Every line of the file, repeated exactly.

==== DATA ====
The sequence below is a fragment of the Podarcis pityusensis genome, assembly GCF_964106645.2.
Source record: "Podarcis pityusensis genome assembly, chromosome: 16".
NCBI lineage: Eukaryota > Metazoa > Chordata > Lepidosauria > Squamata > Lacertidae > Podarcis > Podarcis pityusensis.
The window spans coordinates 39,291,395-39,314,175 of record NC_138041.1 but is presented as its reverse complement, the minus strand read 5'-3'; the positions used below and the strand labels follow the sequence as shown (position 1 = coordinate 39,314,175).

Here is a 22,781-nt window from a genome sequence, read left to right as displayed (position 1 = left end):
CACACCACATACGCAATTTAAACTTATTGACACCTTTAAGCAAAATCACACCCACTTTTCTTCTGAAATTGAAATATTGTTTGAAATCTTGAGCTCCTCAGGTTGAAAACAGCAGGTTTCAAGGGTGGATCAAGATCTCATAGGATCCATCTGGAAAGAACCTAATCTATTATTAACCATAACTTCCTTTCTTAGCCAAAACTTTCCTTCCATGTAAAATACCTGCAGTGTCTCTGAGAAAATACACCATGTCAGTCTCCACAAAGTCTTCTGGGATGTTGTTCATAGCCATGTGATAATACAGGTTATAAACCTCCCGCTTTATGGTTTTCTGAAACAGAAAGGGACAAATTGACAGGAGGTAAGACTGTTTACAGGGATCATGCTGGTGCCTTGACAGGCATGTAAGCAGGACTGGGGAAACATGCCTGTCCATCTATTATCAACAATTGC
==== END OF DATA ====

The sequence below is a fragment of the Podarcis pityusensis genome, assembly GCF_964106645.2.
Source record: "Podarcis pityusensis genome assembly, chromosome: 16".
NCBI lineage: Eukaryota > Metazoa > Chordata > Lepidosauria > Squamata > Lacertidae > Podarcis > Podarcis pityusensis.
The window spans coordinates 39,291,395-39,314,175 of record NC_138041.1 but is presented as its reverse complement, the minus strand read 5'-3'; the positions used below and the strand labels follow the sequence as shown (position 1 = coordinate 39,314,175).

Here is a 22,781-nt window from a genome sequence, read left to right as displayed (position 1 = left end):
CACACCACATACGCAATTTAAACTTATTGACACCTTTAAGCAAAATCACACCCACTTTTCTTCTGAAATTGAAATATTGTTTGAAATCTTGAGCTCCTCAGGTTGAAAACAGCAGGTTTCAAGGGTGGATCAAGATCTCATAGGATCCATCTGGAAAGAACCTAATCTATTATTAACCATAACTTCCTTTCTTAGCCAAAACTTTCCTTCCATGTAAAATACCTGCAGTGTCTCTGAGAAAATACACCATGTCAGTCTCCACAAAGTCTTCTGGGATGTTGTTCATAGCCATGTGATAATACAGGTTATAAACCTCCCGCTTTATGGTTTTCTGAAACAGAAAGGGACAAATTGACAGGAGGTAAGACTGTTTACAGGGATCATGCTGGTGCCTTGACAGGCATGTAAGCAGGACTGGGGAAACATGCCTGTCCATCTATTATCAACAATTGC